A few interesting points about school challenges in New York.
"The Department of Education would not say how many schools had waiting lists or how many children were on them, explaining that officials were still reviewing the information that principals in Manhattan were required to submit earlier this week (principals in other boroughs must do so by Friday). But parent advocates and public officials in pockets throughout the city said that they had heard more complaints this year from panicked parents told that there may not be seats for their 5-year-olds at their neighborhood schools.
The notion of a waiting list for students living within a school’s zone is not unprecedented; last fall, 34 schools outside Manhattan capped their enrollment, turning away neighborhood children. But this year, after a change in city policy to standardize kindergarten admissions and encourage registration earlier in the year, the waiting lists seem to have proliferated, making their way into Manhattan neighborhoods where parents often make expensive real estate decisions with a specific public school in mind. And parents fear that the lists reflect not just the new policy but also a surge in demand, fueled by an increase in young families and an economic downturn that makes private schools less appealing."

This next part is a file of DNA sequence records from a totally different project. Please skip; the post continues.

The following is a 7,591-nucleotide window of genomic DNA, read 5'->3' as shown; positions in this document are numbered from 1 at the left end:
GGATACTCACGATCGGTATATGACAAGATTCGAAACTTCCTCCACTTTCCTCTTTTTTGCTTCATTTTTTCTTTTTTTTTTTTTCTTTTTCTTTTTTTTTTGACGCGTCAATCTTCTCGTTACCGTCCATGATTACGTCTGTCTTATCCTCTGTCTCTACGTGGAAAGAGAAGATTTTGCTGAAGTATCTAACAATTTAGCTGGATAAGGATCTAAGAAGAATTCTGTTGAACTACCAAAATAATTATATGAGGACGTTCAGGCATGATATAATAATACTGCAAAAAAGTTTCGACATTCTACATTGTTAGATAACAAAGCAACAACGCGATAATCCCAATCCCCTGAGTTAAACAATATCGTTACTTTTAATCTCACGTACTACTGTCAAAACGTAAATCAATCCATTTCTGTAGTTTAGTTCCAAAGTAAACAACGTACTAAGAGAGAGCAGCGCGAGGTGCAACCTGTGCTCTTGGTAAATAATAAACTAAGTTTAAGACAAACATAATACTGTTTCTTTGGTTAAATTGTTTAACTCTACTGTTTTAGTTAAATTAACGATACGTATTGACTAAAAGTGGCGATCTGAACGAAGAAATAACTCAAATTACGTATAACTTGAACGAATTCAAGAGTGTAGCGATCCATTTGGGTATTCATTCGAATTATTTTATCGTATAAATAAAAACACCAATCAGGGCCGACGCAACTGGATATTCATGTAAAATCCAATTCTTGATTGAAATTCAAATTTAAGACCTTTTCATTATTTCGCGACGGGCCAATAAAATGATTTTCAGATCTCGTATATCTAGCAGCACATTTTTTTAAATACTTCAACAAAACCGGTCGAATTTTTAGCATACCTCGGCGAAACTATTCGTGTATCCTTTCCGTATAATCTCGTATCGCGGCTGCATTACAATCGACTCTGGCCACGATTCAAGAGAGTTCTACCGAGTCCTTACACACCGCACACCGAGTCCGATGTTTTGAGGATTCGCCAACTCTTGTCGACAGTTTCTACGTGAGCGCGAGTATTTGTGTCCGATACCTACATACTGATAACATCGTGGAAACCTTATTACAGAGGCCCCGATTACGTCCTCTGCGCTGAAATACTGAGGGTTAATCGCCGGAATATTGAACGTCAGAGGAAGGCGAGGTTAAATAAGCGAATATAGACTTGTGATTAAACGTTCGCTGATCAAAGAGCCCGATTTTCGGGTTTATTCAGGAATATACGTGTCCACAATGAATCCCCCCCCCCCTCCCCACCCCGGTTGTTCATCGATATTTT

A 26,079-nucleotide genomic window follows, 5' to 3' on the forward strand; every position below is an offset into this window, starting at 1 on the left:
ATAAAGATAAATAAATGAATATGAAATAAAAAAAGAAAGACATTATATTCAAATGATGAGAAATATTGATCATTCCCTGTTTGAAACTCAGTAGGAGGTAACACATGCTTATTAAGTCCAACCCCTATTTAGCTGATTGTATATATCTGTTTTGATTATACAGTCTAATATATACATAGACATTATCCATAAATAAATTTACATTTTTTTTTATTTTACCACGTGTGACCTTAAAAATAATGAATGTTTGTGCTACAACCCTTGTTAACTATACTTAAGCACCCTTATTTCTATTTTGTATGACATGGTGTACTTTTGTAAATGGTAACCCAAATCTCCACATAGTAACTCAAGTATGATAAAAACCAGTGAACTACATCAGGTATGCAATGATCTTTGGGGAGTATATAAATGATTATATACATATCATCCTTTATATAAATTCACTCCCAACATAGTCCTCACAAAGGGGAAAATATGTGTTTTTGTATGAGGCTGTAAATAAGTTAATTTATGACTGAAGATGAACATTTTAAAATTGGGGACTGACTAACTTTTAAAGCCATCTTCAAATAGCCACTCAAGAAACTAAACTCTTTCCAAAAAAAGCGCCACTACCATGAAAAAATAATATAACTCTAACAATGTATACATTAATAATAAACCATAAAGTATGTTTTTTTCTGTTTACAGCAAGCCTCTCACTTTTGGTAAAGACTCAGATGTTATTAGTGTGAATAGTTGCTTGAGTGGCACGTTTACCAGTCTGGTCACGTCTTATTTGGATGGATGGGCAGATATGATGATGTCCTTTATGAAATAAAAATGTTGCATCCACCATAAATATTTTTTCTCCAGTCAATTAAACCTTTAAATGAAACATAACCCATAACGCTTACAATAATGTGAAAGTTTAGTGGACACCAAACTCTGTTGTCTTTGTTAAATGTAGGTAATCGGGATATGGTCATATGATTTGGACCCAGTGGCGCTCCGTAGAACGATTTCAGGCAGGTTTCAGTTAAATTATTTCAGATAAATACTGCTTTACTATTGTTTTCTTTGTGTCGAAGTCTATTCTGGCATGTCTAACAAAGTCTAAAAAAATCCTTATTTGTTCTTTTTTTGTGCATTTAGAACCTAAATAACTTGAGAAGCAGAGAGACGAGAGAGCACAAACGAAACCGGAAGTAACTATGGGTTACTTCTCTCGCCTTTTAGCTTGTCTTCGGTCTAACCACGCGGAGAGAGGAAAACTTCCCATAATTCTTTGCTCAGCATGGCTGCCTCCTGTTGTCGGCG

The schools chancellor, Joel I. Klein, issued a statement attributing the citywide rise in children taking the tests — up 2,412 students to 14,822 — to two factors: the Department of Education’s “further intensified” efforts to publicize the admissions process, and its decision to start all elementary school gifted programs in kindergarten (previously, some had started in the first grade).